Drawn to Art: Ten Tales of Inspiring Women Artists
Drawn to Art illuminates the stories of ten women artists, some of whom may not have received the attention they deserved in their lifetimes. Each has artwork represented in the collection of the Smithsonian American Art Museum. Inspired by graphic novels, these short takes on artists’ lives were drawn by ten women student-illustrators from the Ringling College of Art and Design. In creating this project, we wanted to give young people the opportunity to identify with the struggles and triumphs of ten visionaries and rule breakers, to see themselves reflected, and to draw strength from that visibility.
Can art make a difference in your life? We think so! And after reading the comics, we hope you’re inspired to learn more about each artist, while also holding them up as a mirror to see yourself, perhaps in a whole new light.
Alma Thomas became the first woman to graduate from the art department at Howard University, as well as one of the first Black women to receive a degree in art. Her exuberant, colorful paintings explore the natural world around us, from garden to galaxy.
Carmen Herrera was born in Havana, Cuba, then lived in Paris before moving to New York City in 1952. She faced discrimination in the art world for being an immigrant and a woman and only found success late in life for her minimal, beautiful works.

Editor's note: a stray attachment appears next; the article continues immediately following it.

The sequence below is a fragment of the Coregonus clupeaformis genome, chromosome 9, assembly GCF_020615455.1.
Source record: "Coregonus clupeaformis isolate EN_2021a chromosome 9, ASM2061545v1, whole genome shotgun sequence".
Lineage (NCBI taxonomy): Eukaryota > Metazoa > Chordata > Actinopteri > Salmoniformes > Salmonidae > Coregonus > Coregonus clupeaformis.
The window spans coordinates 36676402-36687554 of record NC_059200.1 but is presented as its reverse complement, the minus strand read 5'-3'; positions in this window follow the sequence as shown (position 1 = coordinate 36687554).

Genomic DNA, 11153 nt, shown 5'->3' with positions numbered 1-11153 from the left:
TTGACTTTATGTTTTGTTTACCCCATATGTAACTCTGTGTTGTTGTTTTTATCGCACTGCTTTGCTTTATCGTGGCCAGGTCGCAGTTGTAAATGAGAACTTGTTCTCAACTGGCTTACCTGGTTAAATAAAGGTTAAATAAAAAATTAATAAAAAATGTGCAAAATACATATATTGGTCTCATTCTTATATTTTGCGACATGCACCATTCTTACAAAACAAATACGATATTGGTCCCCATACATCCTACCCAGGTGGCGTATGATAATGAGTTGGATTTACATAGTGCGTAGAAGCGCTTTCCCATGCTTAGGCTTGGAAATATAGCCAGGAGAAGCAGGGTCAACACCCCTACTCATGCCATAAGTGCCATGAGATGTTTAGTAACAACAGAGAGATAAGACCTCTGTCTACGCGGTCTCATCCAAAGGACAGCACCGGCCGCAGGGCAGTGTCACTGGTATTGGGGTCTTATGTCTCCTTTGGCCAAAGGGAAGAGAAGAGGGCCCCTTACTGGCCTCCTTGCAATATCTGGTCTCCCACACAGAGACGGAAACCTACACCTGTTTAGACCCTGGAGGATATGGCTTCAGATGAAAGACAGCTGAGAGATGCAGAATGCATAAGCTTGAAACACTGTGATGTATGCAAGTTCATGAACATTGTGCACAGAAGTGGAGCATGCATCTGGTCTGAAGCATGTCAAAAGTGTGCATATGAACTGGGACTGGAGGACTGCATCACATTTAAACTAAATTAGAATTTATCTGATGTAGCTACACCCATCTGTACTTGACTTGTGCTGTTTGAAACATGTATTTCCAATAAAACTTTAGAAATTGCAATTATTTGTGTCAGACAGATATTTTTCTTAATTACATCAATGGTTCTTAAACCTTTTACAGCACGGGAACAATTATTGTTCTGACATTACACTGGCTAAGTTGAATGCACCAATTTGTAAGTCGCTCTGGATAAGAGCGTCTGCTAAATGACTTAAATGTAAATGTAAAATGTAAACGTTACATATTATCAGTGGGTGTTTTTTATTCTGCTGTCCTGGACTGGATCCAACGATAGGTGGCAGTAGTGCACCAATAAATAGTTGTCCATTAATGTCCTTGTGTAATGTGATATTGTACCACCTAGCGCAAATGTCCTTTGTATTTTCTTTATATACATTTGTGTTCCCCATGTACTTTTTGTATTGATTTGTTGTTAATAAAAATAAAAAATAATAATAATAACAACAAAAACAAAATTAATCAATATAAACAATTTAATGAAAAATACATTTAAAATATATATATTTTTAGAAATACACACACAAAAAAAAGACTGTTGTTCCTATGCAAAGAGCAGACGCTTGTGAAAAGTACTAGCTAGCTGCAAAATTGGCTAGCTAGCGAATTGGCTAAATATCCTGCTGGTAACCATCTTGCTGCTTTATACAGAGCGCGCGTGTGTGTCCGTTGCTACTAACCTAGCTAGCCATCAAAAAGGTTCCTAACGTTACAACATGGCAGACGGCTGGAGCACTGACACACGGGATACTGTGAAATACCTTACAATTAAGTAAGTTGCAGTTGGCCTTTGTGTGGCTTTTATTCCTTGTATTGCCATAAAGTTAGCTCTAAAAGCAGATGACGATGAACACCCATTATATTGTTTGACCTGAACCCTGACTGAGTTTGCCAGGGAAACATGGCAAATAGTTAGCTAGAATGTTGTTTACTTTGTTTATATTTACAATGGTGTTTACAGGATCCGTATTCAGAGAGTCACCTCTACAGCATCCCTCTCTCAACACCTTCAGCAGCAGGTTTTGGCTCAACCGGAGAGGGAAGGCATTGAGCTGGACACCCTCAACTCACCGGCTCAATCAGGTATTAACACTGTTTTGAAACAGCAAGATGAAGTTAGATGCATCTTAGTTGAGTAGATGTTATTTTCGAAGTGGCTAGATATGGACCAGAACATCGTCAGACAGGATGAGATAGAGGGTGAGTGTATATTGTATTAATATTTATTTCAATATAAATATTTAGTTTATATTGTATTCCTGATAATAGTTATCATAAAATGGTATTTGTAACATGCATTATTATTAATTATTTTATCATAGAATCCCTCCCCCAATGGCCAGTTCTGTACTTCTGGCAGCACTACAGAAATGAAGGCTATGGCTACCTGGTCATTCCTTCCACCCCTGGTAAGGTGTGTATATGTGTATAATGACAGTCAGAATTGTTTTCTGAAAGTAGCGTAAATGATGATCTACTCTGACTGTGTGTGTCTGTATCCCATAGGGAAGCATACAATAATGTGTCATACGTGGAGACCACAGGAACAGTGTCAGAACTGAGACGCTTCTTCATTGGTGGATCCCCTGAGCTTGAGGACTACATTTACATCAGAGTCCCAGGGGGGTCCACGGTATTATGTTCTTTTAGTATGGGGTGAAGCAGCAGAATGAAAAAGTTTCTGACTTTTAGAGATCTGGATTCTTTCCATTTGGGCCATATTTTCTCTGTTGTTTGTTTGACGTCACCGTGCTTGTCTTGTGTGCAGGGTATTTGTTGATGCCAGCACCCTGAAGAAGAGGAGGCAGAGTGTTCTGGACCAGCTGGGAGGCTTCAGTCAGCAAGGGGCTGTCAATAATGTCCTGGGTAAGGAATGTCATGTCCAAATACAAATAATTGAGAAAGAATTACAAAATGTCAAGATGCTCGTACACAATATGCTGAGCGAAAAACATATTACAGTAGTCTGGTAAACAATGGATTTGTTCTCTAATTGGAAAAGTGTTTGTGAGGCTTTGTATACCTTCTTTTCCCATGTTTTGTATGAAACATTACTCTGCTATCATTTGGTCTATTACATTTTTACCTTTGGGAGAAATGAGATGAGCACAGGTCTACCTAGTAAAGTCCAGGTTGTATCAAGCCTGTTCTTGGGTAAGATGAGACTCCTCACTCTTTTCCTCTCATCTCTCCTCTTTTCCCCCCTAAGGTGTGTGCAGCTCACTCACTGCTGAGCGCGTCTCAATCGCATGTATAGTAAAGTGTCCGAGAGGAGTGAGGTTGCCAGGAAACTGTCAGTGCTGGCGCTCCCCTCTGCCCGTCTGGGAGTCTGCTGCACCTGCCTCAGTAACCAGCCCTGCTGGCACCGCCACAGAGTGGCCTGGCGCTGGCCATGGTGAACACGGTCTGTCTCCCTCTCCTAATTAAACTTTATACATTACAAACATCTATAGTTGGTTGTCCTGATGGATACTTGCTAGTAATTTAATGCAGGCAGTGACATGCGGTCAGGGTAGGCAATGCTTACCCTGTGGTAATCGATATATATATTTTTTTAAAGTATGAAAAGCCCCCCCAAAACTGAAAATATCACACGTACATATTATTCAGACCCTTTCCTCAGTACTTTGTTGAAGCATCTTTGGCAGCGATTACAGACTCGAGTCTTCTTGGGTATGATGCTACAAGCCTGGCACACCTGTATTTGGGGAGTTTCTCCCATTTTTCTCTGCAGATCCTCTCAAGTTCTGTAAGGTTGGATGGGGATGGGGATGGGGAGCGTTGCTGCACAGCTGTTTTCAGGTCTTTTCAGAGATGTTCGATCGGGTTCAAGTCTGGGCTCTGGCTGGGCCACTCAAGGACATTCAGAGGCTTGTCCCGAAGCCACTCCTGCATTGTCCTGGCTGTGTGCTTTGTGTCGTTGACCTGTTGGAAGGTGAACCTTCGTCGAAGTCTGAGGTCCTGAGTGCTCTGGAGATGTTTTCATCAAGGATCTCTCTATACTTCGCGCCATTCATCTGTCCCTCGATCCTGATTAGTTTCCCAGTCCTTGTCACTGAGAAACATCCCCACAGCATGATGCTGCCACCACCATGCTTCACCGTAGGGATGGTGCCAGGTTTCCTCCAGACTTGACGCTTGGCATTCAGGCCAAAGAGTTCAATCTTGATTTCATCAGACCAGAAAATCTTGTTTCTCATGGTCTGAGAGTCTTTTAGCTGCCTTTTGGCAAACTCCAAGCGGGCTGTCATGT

Corita Kent joined a religious order after high school and became fascinated with screen printing. She would go on to be described as “the pop art nun who combined the sensibility of Andy Warhol with social justice,” and helped to bring a little more color to the world.
The daughter of a Haitian father and an Ojibwe mother Lewis overcame many obstacles before finding success as a sculptor in Rome, where her fame brought countless visitors to her studio.
Kay Sekimachi and her family were forced into a Japanese incarceration camp during WWII. There, she spent her time making art. After the war, she discovered weaving and her innovative practices and mastery of techniques earned her the sobriquet “the Weaver’s Weaver.”
Born in 1845, the American painter known for her depiction of flowers described herself as a “Garden-Thirsty Soul.” Her promising career was overshadowed by her marriage to a more famous artist. Her artworks remain unsurpassed in celebrating the beauty of the natural world.
When contemporary artist Mickalene Thomas was in art school, she couldn’t afford traditional materials and gravitated towards craft stores and the glitter and rhinestones within. Her paintings speak to female empowerment and of women of color owning and defining their own spaces.
Romaine Brooks suffered an abusive childhood but triumphed as an adult, embracing gender fluidity and her queer identity. Her fierce independence is inspiring to people today.
Generous support has been provided by the Smithsonian American Women’s History Initiative. Special thanks to the Ringling College of Art and Design.